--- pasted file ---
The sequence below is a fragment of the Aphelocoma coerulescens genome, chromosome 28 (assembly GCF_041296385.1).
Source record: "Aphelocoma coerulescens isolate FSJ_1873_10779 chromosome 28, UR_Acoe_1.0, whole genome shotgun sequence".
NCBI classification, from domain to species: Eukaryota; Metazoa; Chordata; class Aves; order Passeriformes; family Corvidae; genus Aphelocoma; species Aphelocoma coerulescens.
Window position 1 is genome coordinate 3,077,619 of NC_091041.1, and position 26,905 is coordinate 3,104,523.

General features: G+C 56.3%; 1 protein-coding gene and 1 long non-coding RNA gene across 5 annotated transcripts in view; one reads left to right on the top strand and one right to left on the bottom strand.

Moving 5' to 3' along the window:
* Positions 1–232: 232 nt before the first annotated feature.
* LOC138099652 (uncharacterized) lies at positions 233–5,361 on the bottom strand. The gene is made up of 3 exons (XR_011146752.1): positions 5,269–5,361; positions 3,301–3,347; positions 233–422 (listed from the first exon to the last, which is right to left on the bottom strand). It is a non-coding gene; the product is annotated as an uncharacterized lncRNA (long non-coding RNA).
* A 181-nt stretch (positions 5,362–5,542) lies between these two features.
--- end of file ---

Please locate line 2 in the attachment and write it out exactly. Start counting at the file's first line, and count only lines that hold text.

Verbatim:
Source record: "Aphelocoma coerulescens isolate FSJ_1873_10779 chromosome 28, UR_Acoe_1.0, whole genome shotgun sequence".